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SQL Server 2005 is No Longer Receiving Security Updates

| by Jonathan Allen Follow 614 Followers on May 04, 2016. Estimated reading time: 1 minute |

SQL Server 2005 has now officially hit its end of life. This means that it will no longer receive security updates and new vulnerabilities that are discovered will go unfixed. Yet a recent survey commissioned by Microsoft showed that 46% of companies using SQL Server had at least one production machine running SQL Server 2005.

It goes on to say that “of those not currently using SQL Server 2005, 53% finished their migration between six months and a year ago, and 47% finished within the past six months.”

SQL Server 2008 has a three more years left, with July 9, 2019 being the end of the Extended Support period if you apply all of the service packs. However, far more companies are on SQL Server 2008 R2, which comes in with a 39% version usage rate.

Next up is second place SQL Server 2012. 44% of respondents are also using this version, which is supported through the middle of next year. If you pay for extended support, you can continue safely using it 2022.

Server 2014 is in fourth place with 32% is. These are a bit safer, with July of 2019 being only the end of mainstream support and extended support thru the middle of 2024.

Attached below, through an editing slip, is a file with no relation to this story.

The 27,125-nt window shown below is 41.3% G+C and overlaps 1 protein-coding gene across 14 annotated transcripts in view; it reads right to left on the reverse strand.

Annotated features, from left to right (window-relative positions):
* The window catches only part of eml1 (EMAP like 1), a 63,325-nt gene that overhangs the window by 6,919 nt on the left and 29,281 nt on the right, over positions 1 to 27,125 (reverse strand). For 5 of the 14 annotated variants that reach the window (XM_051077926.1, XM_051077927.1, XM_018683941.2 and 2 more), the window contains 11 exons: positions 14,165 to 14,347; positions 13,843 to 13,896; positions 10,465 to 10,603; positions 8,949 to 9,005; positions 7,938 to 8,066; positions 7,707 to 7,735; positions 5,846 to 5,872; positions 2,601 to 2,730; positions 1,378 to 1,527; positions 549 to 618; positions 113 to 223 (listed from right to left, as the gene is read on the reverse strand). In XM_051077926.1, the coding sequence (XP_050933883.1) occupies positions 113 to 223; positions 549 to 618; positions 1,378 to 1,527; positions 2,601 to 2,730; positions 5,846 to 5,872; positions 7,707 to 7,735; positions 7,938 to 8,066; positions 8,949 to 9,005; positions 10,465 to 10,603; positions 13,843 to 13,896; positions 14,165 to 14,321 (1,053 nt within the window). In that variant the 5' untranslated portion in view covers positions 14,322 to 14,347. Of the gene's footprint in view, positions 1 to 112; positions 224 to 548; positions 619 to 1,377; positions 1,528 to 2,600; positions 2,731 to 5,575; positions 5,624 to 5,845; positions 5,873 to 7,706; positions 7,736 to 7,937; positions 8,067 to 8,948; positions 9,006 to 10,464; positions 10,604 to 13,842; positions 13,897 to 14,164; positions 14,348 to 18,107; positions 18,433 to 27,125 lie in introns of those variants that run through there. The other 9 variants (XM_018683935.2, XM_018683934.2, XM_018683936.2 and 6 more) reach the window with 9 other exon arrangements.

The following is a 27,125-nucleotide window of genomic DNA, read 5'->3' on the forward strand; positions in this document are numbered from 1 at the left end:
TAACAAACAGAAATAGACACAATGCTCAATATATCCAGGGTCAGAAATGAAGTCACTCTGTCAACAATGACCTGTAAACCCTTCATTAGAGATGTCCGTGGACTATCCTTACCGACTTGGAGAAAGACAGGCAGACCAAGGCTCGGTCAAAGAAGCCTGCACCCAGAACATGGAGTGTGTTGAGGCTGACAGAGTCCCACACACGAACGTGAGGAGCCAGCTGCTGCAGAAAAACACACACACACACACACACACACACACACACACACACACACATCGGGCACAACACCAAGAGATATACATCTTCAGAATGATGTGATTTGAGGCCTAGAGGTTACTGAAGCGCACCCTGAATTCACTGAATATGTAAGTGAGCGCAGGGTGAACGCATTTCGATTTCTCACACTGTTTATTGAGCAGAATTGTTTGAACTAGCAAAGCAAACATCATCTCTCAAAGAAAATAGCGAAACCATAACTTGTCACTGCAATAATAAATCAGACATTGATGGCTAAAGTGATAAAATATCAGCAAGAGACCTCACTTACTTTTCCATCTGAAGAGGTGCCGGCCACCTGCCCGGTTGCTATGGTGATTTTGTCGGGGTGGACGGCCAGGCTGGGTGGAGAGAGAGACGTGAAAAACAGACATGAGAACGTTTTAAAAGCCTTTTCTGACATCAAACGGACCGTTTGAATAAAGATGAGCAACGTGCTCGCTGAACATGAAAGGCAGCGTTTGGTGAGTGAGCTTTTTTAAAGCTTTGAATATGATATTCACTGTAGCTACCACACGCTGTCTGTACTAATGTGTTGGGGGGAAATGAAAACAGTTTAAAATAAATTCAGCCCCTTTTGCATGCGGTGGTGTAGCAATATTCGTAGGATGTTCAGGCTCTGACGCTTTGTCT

Most Companies Are Moving to SQL Server 2014

Rather than incrementally migrating, 42% of companies who need to migrate are jumping directly to SQL Server 2014. A large number, 39%, are targeting SQL Server 2012. The bulk of the rest are looking at SQL Server 2008 R2 (which seems odd given its impending EOL).

Migration Resources

For a list of resources, check out Erik Darling’s article SQL Server 2005 End Of Support: Keep Calm And Do This Stuff.

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Type by Ezequiel Gioia

Small typo on "...looking at SQL Server 208 R2 (which seems odd given its impending EOL)."

Re: Type by Charles Humble

Thanks for pointing this out. Fixed
Charles Humble
Head of editorial, InfoQ.com

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